Encyclopedia Brown and the case of the missing map
Not really sure what to make of this. Apparently the government’s map of the Arctic Refuge is gone — poof, vanished. Why on earth, you’re wondering, does the government only have one detailed map of the Refuge? I don’t know. Why was it sitting behind some file cabinet? You got me. Was it thrown out deliberately or by accident? Nobody knows. Does it matter? Felicity Barringer thinks maybe so:
All this may have real consequences. The United States Geological Survey drew up a new map. … The missing map did not seem to include in the coastal plain tens of thousands of acres of Native Alaskans’ lands. On the new map, those lands were included, arguably making it easier to open them to energy development.
The implications of the contours on the new map, at least for the native lands, are in dispute. Some people argue that the native owners, the Kaktovik Inupiat Corporation, which controls much of the surface rights to the land, and the Arctic Slope Regional Corporation, which controls the mineral rights, would be able to offer energy leases no matter where the lines are drawn, as soon as Congress opens the plain.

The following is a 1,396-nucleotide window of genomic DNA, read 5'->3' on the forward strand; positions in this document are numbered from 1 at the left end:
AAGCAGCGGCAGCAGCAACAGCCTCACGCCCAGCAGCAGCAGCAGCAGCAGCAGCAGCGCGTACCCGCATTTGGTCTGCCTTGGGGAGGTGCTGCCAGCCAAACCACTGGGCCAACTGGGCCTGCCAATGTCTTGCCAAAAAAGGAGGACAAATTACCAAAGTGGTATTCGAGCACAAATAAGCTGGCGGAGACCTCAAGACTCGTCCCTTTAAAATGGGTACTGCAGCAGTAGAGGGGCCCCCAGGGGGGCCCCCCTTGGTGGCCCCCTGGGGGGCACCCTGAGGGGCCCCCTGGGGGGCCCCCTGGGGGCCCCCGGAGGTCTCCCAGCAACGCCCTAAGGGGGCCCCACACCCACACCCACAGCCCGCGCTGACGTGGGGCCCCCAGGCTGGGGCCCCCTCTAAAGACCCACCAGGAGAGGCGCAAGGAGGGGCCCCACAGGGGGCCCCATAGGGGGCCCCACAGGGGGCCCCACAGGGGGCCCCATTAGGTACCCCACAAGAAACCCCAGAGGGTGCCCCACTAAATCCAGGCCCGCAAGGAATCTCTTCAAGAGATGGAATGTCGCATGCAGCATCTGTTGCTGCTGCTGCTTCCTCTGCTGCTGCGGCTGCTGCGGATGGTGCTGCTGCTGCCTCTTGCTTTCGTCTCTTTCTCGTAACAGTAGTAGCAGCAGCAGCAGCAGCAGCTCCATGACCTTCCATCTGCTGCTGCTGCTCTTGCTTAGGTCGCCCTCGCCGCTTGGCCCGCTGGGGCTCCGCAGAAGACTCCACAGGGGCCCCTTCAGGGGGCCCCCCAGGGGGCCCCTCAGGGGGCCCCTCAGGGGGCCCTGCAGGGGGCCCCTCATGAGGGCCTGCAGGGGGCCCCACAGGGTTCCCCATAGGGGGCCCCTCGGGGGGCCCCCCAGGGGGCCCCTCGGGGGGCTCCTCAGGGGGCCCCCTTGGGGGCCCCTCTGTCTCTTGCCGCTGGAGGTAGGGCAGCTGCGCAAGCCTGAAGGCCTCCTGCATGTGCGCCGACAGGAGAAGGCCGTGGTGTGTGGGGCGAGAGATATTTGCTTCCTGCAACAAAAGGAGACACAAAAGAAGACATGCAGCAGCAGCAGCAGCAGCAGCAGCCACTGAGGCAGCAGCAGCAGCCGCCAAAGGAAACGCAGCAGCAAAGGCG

The legislative counsel of the Interior Department, Jane M. Lyder, did not go quite that far, but did say the new map might make the question moot.
“It’s a very circular kind of thing,” Ms. Lyder said. “Changing the line on the map makes it a lot easier.”
In addition, she said, the inclusion of the native lands within the coastal plain ensures that they will be covered by the bill’s requirement that no more than 2,000 acres of the plain be used for drilling platforms, airstrips, roads and other surface disturbances. By including the native lands in the plain, any work there would count to the 2,000-acre limit, she said.